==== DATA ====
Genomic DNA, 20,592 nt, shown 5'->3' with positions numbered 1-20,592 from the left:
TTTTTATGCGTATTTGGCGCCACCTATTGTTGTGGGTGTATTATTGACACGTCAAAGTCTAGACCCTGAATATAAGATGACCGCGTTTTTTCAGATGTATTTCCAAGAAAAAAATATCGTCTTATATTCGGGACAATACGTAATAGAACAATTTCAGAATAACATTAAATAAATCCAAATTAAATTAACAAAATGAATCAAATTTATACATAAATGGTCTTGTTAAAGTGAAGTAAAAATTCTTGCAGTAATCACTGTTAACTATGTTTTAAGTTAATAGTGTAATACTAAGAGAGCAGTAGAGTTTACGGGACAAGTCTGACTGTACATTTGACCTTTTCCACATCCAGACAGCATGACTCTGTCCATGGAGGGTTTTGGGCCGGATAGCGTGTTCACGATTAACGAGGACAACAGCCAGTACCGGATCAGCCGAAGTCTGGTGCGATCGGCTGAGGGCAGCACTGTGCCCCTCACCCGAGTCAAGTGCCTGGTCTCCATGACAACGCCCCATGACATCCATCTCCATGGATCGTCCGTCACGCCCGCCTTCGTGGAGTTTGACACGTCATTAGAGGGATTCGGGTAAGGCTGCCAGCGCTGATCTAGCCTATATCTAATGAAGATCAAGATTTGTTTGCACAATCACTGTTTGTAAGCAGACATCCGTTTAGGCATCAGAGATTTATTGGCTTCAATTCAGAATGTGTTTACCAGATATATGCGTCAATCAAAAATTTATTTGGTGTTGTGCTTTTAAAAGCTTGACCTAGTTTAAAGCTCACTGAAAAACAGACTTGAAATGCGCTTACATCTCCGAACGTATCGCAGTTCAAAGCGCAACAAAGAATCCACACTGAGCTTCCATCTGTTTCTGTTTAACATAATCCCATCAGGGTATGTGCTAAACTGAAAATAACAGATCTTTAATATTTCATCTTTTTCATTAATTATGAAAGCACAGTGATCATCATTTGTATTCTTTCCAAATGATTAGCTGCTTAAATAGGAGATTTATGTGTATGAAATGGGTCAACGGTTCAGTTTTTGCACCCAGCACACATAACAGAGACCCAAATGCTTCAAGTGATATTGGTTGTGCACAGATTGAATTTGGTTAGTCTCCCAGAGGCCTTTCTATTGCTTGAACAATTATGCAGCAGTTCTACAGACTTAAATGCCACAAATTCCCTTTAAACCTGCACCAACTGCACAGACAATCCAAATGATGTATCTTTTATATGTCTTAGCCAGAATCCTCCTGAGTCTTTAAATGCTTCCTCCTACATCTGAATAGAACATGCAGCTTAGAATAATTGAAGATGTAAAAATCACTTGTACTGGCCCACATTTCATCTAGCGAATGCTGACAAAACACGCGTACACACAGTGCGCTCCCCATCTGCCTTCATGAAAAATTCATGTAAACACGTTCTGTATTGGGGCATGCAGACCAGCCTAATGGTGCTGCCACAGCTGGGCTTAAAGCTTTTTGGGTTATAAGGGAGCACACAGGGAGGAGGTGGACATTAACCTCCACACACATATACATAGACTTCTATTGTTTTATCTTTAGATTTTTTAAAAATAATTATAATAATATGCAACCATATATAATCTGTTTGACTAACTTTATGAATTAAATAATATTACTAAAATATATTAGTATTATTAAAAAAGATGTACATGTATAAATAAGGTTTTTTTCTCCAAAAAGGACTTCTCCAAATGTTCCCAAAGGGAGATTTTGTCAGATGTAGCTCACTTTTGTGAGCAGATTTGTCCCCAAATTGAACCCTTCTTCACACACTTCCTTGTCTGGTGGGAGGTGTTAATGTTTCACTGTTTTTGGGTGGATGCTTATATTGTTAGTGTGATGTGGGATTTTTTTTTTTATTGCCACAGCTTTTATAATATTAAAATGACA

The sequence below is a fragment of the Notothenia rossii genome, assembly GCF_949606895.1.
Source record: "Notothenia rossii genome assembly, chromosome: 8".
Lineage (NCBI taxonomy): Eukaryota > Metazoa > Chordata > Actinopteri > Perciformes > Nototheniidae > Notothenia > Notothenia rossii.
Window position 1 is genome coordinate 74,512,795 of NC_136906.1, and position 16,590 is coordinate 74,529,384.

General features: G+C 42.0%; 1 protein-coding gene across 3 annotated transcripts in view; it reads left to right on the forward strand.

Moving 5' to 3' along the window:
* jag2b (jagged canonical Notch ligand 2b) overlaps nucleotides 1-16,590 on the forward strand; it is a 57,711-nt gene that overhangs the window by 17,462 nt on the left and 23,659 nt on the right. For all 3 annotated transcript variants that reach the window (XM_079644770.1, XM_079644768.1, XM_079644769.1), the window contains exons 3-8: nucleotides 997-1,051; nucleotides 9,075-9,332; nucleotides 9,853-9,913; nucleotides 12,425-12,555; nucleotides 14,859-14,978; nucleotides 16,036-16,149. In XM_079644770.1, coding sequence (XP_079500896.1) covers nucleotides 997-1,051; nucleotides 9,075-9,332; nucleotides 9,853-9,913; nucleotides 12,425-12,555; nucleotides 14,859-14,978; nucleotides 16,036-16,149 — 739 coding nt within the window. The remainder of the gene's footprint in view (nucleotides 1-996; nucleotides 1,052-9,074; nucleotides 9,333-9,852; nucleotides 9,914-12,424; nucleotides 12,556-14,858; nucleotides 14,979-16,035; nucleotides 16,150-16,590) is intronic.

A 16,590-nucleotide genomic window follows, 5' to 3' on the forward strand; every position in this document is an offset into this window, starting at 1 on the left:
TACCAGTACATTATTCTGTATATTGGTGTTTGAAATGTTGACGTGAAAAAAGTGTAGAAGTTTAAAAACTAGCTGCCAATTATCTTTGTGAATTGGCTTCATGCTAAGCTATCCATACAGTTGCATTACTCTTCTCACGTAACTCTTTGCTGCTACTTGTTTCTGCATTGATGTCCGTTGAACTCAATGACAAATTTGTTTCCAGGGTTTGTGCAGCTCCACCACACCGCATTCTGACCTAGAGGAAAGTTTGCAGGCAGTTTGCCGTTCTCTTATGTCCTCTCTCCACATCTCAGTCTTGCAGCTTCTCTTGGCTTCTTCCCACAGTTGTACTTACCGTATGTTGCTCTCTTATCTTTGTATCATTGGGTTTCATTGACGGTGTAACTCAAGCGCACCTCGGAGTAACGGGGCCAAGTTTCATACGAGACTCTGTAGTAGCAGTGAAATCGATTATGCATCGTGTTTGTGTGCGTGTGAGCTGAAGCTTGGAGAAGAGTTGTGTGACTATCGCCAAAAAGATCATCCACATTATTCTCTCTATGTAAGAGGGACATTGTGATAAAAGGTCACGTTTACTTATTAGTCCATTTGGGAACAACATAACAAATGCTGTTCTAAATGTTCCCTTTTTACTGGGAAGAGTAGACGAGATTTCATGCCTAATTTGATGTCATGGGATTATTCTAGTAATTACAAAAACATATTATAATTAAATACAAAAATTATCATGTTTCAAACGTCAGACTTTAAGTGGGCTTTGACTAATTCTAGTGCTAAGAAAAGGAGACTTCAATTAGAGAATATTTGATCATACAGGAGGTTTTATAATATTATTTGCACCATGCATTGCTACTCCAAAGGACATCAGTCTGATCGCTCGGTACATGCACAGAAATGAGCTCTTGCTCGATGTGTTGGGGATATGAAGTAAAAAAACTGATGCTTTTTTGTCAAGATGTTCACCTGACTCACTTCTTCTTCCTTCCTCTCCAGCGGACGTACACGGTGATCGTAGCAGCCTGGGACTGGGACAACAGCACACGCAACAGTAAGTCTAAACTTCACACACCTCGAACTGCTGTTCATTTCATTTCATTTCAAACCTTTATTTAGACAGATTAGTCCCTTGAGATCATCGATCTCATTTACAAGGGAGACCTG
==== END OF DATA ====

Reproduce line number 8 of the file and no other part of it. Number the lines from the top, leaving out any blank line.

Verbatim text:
Moving 5' to 3' along the window: